The other players missing out are Wolves’ Conor Coady, Villa’s Tyrone Mings, Everton’s Michael Keane and Ben Godfrey and Burnley’s pairing of James Tarkowski and Ben Mee. Mings is too much of a liability for me, Coady’s Wolves are having a torrid season, Tarkowski and Mee wouldn’t be as solid if not played together and Michael Keane, although in the mould of Harry Maguire, isn’t the player we thought he might become. I’m a big fan of Godfrey and I think he will be an England regular in the future, but for the time being I don’t think he’s quite at the level required of a team going for glory. I don’t think he gets spoken about enough when we look at potential candidates, but for me he’s one of the better options we have. There’s a lot of options at centre back for England, and I wouldn’t be averse to any of them being picked, but along with the goalkeepers I do feel it’s the weakest position for England.

So that’s it for the defence. Maguire, Stones and Gomez as our centre backs and Shaw, Chilwell, Alexander-Arnold, Wan-Bissaka and Reece James as the full backs. The options we have at both left and right back are very promising with a lot of young players coming through. Going for a Manchester United heavy back-line is certainly controversial. They have conceded the most goals of any team currently in the top 10 of the Premier League and more even than Burnley, who sit 1 place above the relegation zone. But I think with talented players like John Stones and TAA mixed in with the likes of Maguire and Shaw, there’s potential for a solid defensive-base with strong attacking prowess which could see us go far in the tournament.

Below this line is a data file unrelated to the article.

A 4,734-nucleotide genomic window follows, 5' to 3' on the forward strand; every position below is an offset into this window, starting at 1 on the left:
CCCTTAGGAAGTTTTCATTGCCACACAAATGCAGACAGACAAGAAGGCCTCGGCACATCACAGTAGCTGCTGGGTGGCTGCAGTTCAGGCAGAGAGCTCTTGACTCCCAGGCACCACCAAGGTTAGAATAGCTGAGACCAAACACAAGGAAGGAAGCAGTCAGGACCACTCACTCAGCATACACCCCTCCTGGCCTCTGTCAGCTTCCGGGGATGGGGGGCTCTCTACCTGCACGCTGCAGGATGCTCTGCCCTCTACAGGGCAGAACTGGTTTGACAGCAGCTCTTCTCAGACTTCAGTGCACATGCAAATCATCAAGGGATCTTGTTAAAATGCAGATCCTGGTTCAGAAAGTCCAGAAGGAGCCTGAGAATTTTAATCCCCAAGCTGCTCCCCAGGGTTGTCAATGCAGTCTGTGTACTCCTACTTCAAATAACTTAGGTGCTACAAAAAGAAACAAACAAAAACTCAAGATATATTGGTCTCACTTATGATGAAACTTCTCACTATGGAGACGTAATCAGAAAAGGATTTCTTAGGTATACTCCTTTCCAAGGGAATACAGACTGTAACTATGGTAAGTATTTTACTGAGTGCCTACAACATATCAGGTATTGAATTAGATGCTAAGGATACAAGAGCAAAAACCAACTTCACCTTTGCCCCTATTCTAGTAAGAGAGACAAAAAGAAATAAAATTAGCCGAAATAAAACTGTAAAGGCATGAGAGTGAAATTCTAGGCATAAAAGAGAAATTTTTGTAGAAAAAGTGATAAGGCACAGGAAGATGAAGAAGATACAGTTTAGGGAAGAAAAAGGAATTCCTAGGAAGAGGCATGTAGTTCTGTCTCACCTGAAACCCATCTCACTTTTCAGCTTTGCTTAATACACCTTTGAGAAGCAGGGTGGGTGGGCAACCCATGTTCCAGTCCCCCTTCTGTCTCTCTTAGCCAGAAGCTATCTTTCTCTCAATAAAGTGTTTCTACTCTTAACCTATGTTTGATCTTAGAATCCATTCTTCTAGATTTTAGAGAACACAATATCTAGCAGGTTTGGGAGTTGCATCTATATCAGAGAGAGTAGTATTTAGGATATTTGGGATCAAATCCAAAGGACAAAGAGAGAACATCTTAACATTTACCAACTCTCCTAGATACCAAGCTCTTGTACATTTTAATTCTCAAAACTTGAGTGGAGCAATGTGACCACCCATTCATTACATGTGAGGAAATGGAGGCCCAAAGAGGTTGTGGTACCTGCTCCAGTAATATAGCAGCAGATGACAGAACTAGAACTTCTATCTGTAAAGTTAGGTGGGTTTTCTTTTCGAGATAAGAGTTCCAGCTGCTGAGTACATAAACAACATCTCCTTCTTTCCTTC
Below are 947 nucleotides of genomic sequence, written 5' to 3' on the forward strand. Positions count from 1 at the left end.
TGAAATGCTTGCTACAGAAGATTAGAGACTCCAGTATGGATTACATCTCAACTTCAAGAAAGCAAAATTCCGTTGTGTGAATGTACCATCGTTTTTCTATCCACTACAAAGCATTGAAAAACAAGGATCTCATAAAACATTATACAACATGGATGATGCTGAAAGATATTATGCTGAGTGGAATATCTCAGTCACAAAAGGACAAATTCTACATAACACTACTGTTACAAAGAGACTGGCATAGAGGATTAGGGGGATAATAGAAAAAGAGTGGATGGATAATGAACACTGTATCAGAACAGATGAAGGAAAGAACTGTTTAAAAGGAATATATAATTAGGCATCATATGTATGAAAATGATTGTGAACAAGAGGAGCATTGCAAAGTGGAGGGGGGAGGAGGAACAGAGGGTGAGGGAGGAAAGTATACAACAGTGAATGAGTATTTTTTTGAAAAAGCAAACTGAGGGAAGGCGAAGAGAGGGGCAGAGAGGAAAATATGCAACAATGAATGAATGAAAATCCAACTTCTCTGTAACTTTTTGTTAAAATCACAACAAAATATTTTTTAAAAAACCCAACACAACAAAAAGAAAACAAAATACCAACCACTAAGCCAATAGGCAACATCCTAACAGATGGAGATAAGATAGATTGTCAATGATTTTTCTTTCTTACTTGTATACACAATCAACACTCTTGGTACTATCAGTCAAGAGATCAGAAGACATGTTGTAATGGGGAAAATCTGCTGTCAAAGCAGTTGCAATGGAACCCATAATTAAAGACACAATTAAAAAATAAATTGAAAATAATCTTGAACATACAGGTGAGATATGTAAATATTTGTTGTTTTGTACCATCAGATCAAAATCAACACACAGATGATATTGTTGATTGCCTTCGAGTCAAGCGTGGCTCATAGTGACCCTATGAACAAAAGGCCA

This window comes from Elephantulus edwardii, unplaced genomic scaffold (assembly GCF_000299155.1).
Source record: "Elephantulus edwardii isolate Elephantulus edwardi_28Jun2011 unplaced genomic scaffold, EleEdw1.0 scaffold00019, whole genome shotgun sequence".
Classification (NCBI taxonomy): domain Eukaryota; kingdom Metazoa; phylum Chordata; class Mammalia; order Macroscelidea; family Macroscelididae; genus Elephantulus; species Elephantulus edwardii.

Stepping in to Southgate’s Waistcoat

With Euro 2020 finally around the corner, I’ve decided to put together who I would pick if I were in Gareth Southgate’s shoes. Obviously, this is all based on my opinion and I want to make it clear that this isn’t who I think Southgate will pick, but who would pick. I just thought it would be interesting to look at who the in-form players are and a look at some of their statistics in the current campaign. There are some controversial choices in here for sure, but that’s all part of it. The number of players currently available for selection is fantastic. There are players I’ve left out who would have walked in to England teams over the past 15 years. With the number of young players coming through, it was difficult not to select all of them, but we need to mix youth with experience. After all, you can’t win anything with kids.